DOE Proposes Unrestricted Recycling of Radioactive Metals Into Consumer Goods
In a stunning development, the United States Department of Energy (DOE) has proposed reversing a twelve year old policy that prohibits the use of recycled radioactive scrap metal materials in consumer goods. Santa Fe New Mexican reports (The story is no longer available through the Santa Fe New Mexican website.)
In a letter to Secretary of Energy Steven Chu, CBG’s Dan Hirsch notes that the proposed policy change would “allow members of the public to be exposed to the equivalent of dozens of chest X-rays over their lifetimes from exposure to DOE nuclear waste, with no medical benefit and no informed consent.” As the National Academy of Sciences (NAS) has repeatedly determined, all doses of radiation increase the risk of inducing cancer and leukemia. Hirsch goes on to conclude that the “American public should not be made into a kind of cheap disposal receptacle for DOE’s radioactive waste.”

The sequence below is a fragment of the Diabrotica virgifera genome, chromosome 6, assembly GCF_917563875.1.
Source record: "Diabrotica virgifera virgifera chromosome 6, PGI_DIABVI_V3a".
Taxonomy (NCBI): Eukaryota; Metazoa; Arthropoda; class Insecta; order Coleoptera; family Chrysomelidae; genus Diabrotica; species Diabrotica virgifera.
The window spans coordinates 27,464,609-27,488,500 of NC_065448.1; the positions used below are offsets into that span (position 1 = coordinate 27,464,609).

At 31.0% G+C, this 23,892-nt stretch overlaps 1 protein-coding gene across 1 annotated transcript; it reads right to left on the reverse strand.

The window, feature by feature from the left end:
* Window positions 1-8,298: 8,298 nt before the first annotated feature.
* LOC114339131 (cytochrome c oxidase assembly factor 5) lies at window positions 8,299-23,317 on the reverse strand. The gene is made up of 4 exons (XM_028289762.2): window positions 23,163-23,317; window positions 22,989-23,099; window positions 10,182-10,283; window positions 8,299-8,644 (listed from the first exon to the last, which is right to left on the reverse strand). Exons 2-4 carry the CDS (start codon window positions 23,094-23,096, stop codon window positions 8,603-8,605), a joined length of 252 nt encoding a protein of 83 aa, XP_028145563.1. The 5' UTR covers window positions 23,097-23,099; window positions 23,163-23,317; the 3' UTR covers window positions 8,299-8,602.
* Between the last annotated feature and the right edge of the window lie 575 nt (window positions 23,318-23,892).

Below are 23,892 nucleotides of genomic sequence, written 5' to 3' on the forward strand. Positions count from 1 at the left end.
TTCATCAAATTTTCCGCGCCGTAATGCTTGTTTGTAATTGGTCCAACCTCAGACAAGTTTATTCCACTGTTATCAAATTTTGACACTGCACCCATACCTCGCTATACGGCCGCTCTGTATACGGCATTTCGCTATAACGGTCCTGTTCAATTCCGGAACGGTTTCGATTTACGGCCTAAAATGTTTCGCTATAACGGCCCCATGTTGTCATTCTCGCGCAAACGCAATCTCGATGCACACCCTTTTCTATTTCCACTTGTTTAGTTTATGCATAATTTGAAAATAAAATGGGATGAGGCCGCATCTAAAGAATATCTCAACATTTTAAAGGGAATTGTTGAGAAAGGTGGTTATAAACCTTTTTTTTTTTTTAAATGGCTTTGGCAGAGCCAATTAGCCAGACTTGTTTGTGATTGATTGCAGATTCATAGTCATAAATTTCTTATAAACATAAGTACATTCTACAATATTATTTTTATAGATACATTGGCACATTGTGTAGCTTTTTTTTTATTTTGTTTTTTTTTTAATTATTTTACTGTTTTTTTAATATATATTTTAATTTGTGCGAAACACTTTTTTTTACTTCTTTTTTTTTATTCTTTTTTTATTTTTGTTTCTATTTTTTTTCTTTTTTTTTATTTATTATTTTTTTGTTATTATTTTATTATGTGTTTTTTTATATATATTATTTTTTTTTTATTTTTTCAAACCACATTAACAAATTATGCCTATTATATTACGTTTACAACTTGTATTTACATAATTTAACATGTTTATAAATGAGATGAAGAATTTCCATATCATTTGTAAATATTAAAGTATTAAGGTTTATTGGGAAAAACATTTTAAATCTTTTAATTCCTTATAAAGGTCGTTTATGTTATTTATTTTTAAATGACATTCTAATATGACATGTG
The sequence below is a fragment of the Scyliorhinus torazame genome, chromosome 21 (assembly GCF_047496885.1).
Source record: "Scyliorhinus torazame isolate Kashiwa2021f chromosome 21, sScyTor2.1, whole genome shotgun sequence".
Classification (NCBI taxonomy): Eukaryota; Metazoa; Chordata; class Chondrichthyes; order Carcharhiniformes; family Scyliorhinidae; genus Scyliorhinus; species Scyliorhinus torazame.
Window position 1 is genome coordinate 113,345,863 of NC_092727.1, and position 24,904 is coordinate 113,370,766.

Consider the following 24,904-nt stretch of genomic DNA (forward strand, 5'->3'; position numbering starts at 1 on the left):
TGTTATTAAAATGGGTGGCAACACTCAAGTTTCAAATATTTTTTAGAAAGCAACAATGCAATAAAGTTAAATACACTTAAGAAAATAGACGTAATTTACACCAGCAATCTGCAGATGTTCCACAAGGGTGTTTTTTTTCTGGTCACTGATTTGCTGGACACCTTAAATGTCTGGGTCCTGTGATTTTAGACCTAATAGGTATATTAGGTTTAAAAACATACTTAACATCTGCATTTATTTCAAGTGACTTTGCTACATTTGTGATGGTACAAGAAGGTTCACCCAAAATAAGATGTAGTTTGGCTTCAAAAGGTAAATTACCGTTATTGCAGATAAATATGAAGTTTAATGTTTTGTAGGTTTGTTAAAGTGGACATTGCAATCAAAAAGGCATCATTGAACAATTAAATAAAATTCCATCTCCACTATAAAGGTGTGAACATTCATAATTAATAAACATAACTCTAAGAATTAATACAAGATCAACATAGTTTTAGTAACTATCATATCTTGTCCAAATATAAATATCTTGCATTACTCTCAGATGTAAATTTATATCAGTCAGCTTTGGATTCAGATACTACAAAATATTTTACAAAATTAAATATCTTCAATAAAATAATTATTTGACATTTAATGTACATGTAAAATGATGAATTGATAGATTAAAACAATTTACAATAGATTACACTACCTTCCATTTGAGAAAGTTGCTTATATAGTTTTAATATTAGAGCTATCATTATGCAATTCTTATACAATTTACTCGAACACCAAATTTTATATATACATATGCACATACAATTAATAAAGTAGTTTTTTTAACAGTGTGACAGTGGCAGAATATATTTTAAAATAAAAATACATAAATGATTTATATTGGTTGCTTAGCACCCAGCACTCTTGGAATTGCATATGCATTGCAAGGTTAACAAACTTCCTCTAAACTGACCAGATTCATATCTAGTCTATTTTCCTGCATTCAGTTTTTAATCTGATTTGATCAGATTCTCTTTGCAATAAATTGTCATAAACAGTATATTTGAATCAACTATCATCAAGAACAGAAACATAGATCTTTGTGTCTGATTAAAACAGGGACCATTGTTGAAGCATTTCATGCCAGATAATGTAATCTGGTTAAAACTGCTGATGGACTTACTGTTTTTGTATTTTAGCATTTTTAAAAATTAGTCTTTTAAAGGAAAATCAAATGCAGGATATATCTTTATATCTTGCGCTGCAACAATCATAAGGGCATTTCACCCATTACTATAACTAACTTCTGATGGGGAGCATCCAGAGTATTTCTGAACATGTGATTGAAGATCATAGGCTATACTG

The current policy banning the use of radioactive scrap metal in consumer products was put in place by former DOE secretary Bill Richardson after the public learned that the DOE had been shipping radioactive scrap metal from a partial nuclear meltdown site to metal recycling companies, and was planning to sell contaminated metals from the Oak Ridge nuclear facility to scrap yards for consumer use as well. These and other actions produced an outcry which led Secretary Richardson to suspend the practice, and then issue an order requiring new rules be established barring release of metals with detectable contamination above background.
Secretary Richardson also ordered an end to the practice until the results of an NAS study were released and required that a Programmatic Environmental Impact Statement (PEIS) be completed by DOE before it would even contemplate returning to radioactive scrap metal recycling.
Now, Secretary Chu is considering issuing an order to reverse DOE policy and allow radioactive scrap metal recycling even though a PEIS was never completed and the NAS study concluded that there was such public concern about such a practice that it should not be approved unless there were significant public processes initiated to create a consensus on its acceptability.
Read CBG’s letter to the Department of Energy here.